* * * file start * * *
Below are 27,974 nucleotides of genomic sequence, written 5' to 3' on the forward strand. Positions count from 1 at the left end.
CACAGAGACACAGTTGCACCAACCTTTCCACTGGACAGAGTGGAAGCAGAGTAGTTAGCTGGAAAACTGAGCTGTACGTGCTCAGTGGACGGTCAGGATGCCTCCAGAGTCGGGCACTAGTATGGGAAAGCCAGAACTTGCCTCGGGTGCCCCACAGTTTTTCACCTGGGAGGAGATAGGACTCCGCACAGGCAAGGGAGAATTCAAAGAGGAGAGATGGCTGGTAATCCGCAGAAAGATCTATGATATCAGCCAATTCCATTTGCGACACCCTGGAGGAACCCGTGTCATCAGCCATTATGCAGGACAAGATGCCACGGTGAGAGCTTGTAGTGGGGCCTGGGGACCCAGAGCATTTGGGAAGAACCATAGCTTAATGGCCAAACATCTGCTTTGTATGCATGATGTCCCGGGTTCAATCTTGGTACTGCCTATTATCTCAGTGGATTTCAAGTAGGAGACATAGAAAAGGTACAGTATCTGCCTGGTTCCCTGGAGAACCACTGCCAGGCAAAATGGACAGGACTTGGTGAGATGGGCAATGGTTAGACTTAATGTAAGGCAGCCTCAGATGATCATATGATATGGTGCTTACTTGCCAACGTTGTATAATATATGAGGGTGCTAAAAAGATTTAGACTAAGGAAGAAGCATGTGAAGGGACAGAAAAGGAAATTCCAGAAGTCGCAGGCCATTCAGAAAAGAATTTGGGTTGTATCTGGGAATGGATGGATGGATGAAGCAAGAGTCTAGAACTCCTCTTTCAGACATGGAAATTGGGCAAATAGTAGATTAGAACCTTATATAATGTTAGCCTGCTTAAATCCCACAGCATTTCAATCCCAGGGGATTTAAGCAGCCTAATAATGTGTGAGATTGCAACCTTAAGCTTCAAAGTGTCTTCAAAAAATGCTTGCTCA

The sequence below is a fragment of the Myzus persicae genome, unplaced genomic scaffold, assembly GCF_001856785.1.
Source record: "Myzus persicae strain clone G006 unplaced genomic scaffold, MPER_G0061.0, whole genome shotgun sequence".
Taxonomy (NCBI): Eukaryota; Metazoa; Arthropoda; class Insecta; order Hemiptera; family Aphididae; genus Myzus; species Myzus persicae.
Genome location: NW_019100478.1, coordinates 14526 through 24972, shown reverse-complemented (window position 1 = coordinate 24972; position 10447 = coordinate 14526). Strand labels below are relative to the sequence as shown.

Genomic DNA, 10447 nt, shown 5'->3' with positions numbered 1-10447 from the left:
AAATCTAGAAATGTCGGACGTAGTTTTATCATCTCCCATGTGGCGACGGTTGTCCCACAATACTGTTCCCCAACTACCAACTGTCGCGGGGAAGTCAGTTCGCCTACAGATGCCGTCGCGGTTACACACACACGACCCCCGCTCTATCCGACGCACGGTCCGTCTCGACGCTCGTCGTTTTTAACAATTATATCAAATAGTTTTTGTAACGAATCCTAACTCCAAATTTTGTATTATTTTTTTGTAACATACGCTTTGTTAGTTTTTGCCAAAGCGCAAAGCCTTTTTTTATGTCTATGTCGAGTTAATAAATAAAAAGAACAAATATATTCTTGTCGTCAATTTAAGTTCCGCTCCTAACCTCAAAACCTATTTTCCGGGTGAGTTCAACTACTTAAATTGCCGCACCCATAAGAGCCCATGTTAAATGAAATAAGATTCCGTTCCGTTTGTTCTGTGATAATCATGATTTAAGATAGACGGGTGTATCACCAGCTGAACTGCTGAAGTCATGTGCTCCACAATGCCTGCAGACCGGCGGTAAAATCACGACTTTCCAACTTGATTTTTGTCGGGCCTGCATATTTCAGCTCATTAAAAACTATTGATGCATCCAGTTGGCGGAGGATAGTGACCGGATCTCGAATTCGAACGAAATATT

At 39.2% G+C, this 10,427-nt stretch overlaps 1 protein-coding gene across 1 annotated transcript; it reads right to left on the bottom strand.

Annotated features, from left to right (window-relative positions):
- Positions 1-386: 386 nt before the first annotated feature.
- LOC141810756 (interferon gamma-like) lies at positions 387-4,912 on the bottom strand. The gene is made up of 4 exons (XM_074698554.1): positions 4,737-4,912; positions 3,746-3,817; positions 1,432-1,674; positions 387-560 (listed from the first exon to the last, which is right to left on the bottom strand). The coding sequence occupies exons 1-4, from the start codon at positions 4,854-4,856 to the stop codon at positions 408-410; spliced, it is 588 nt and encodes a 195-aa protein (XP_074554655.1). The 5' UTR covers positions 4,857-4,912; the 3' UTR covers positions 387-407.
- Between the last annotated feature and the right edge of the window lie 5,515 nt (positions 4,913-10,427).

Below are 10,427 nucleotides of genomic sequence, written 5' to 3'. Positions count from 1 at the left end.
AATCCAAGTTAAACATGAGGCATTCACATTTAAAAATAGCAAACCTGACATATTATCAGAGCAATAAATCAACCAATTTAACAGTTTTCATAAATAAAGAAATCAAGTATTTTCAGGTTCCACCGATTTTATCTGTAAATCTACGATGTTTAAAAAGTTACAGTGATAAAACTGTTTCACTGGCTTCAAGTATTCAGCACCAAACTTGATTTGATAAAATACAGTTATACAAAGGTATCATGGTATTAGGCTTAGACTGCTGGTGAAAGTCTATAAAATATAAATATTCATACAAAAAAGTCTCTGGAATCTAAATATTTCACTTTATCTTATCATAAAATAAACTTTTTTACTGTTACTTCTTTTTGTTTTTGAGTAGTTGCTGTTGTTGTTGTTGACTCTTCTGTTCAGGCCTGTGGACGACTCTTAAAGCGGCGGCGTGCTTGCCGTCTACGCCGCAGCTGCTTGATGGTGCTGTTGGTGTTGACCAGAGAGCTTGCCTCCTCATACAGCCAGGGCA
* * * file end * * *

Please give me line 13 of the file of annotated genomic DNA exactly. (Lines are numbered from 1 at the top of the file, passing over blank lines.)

- Between the last annotated feature and the right edge of the window lie 5,515 nt (positions 4,913-10,427).